According to Doug Bonney, Kansas legal director for the ACLU, “Social media has become an essential tool of communications between elected officials and their constituents, and blocking someone from an official’s Facebook page violates the First Amendment and the well-established right of the public to criticize elected officials. On July 5, we sent a letter to Senator Pilcher-Cook outlining these concerns and requesting that she cease censoring the comments on her page and reinstate those who have been blocked.”
In an e mail to The Gardner News, Moore said there was not anyone currently blocked on his social media page, although he admits Rains was temporarily blocked during Moore’s election campaign two years ago. He also says he is unclear when Rains was unblocked.
“Nobody is currently blocked from posting comments on the “Lee Moore Gardner City Councilman” Facebook page,” Moore wrote. However, he indicates that he reserves the right to limit abusive or harassing language and makes note that the social media platform is not required nor government owned. Moore says he will not be bullied, but that he will not try to use his Facebok page to silence opposing opinions.
“Thus, Mr. Rains’ email to me and the rest of the Governing Body was received by me as an ignorant, ill-conceived, and unprovoked threat,” he writes. “Although, the ACLU is an organization which holds no authority over me or the City of Gardner.  Nevertheless, I will not be bullied.  Likewise, I cannot and will not try to use my Facebook page as a tool to silence people who hold opposing opinions.  However, I will also not tolerate comments from people who are unable or unwilling to maintain civility and basic relevance to the topic being discussed.’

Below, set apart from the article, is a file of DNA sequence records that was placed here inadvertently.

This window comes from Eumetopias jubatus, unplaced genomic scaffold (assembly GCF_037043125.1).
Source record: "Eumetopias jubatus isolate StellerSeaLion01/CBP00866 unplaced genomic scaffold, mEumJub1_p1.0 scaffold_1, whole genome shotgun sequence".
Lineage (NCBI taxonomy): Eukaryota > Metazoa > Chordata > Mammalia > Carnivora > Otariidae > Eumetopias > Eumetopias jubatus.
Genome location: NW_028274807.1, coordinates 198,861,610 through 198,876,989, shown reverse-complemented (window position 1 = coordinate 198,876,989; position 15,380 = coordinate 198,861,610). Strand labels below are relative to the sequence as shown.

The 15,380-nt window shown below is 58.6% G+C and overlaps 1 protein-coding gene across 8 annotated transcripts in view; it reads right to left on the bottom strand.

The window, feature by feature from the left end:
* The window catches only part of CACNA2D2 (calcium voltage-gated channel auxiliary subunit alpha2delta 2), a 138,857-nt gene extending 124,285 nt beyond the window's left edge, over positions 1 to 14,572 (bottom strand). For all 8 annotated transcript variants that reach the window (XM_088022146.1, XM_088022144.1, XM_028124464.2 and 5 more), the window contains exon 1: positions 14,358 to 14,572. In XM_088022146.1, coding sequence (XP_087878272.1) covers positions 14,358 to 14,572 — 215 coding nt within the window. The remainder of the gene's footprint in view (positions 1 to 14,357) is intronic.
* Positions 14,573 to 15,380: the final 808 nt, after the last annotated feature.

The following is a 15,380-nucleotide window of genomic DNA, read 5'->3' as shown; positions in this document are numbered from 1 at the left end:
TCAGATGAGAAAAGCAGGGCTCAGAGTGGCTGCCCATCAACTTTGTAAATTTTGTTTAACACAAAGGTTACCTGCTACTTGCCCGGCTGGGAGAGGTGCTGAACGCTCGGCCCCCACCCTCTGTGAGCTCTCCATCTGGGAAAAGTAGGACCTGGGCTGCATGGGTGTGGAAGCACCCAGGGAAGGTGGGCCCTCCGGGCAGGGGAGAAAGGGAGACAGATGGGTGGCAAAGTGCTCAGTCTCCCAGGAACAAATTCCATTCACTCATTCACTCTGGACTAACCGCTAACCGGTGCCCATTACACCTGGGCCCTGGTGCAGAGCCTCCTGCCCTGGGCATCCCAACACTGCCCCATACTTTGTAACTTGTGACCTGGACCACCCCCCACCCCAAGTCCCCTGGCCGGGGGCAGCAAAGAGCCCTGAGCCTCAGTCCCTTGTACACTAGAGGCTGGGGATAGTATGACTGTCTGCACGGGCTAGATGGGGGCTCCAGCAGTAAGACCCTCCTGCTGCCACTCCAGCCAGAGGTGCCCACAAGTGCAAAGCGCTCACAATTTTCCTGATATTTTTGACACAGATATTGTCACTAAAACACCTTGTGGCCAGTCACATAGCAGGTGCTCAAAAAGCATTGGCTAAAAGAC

The complete text of his response is adjacent to this story.
Since the ACLU’s letter was sent, it appears the problem with censorship is more widespread than originally thought, said Bonney, ACLU. “There’s a lot more of this than I realized,” he said.
“The core first amendment right is to speak and be heard by your elected officials,” Bonney continued. “When elected officials censor those voices, they are violating the First Amendment’s core principle.”
If elected officials don’t voluntarily comply by allowing constituents to comment, Bonney said other options will be considered.
“We will evaluate our options,” Bonney said. At this point, there are no individual lawsuits anticipated, but it may become necessary to file a lawsuit.
“ACLU’s around the country are looking at this,” Bonney said. Currently, there is at least one ACLU branch preparing a lawsuit.
The American Civil Liberties Union’s website says, “Last month, we were contacted by a constituent of the 10th District of Kansas who had been blocked from the official Facebook page of Senator Mary Pilcher-Cook, the state senator representing her district.  The constituent was blocked after leaving comments on the page expressing opposition to the policy stances taken by Senator Pilcher-Cook, which were also subsequently deleted.
The ACLU’s letter to Pilcher-Cook is available online at:
As of July 11, Rains said his posts to Moore’s page were still blocked.